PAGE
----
American Apparel receives credit agreement waiver
American Apparel Inc., the Los Angeles maker of trendy apparel, has received a waiver to its credit agreement with Lion Capital and other lenders to help it avoid defaulting on its loan.
Under the agreement, which is in effect until Feb. 11, the struggling company does not need to maintain minimum earnings before interest, taxes and depreciation for the fiscal year ending Jan. 31, according to a regulatory filing with the Securities and Exchange Commission on Tuesday.
American Apparel also said it was hoping to obtain a permanent waiver and was negotiating "possible amendments" to its Lion credit agreement.
However, the company said it could "provide no assurance that it will be able to secure such amendments or extension, nor, if secured, the terms thereof." That could lead to a default under its Bank of America credit agreement, which could cause the manufacturer to owe Bank of America all of its debt immediately.
"The acceleration of any or all amounts due under the Lion Credit Agreement or the BofA Credit Agreement or the loss of the ability to borrow under the BofA Credit Agreement would have a material adverse impact on the Company’s operations which would result in the need for the Company to modify its current business plan and/or curtail its operations and could affect the Company’s ability to continue operations as a going concern," American Apparel said in the filing.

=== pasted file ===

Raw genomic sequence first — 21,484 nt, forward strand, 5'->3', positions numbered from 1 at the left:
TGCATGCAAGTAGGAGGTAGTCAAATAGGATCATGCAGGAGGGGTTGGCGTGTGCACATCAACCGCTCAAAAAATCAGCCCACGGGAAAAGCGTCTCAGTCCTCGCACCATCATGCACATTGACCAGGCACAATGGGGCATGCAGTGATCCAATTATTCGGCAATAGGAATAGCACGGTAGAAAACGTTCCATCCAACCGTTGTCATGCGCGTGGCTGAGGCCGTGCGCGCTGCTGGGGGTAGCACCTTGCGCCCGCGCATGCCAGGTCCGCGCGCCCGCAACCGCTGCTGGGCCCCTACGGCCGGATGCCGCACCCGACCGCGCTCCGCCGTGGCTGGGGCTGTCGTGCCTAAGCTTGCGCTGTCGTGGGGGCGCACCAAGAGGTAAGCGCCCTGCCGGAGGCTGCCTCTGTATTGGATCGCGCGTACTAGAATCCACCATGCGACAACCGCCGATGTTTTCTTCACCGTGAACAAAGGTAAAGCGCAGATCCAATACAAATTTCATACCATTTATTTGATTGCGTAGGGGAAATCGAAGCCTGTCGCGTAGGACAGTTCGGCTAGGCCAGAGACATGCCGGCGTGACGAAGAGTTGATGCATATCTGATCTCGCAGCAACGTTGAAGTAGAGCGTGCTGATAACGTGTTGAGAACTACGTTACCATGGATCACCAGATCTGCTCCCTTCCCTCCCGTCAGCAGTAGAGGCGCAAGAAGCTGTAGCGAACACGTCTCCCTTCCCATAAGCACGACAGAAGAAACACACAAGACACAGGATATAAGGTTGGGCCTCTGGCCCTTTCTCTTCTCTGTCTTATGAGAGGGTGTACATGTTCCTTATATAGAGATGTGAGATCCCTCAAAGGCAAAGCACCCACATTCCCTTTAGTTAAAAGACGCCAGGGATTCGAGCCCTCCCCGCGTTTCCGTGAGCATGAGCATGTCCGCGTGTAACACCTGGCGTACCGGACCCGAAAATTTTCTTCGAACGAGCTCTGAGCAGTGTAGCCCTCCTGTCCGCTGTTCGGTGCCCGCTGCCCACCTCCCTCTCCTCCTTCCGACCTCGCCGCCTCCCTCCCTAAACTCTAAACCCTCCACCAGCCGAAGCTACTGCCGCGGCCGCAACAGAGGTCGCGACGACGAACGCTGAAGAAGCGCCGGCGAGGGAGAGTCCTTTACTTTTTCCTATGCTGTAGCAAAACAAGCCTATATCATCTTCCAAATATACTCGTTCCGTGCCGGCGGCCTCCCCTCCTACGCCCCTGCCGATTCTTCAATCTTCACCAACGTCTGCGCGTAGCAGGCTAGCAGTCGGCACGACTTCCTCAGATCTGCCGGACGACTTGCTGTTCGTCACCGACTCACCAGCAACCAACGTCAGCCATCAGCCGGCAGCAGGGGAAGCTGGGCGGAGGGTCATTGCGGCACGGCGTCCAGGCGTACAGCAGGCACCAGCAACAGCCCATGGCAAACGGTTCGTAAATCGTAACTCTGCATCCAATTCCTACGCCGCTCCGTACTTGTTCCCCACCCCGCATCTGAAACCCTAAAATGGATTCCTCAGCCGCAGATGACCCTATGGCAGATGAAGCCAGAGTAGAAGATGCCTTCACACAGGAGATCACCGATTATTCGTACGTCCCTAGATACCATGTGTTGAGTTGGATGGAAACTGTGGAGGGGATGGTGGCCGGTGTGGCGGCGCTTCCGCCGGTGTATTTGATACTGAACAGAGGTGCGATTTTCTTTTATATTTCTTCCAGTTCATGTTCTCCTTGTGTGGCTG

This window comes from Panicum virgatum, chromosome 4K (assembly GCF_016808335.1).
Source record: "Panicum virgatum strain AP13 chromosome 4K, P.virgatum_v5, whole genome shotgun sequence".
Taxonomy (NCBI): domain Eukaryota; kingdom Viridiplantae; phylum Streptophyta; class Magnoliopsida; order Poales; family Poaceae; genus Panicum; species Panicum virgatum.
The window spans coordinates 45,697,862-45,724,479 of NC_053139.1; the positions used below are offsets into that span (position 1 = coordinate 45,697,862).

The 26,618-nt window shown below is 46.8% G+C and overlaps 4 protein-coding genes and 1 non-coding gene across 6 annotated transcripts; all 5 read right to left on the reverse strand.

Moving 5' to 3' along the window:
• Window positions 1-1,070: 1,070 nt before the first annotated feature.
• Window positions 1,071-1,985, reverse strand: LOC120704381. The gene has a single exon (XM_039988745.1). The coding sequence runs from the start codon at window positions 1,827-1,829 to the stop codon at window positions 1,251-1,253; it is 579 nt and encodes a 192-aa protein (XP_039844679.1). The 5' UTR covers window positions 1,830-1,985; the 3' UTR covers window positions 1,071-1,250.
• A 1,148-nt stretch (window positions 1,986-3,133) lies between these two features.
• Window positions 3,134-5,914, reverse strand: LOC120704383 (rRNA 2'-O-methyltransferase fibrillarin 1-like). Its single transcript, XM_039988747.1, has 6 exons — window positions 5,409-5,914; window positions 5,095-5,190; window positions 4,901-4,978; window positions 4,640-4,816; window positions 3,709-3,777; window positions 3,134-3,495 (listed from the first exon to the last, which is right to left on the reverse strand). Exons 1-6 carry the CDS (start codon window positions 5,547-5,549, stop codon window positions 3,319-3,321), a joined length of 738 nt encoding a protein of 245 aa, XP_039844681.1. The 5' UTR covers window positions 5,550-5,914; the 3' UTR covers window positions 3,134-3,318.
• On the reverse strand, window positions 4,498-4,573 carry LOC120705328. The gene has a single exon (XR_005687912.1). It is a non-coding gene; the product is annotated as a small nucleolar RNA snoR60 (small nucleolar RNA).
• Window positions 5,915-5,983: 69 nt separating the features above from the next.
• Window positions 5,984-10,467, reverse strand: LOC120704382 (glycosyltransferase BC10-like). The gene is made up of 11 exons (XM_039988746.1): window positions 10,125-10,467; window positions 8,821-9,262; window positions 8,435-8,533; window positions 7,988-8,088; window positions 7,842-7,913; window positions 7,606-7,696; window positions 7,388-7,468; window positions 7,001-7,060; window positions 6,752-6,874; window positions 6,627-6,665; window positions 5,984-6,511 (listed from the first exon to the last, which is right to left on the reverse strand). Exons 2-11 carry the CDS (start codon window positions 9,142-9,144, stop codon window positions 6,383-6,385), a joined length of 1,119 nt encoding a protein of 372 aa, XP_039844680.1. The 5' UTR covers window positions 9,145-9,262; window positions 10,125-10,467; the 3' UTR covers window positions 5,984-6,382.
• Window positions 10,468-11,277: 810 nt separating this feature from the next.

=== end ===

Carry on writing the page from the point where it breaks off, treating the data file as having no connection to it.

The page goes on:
Last week, Los Angeles billionaire Ron Burkle cut his stake in American Apparel less than a year after buying up 6% of the company's stock.
According to a regulatory filing, Burkle sold about 1 million shares in recent weeks, reducing his stake in the company to 3.4 million shares, or about 4.3% of common stock, as of Jan. 20. Burkle, who made his fortune in the supermarket business, sold his shares at prices ranging from $1.40 to $1.65.
On Tuesday, shares of American Apparel rose 6 cents, or 5.8%, to $1.09.
-- Andrea Chang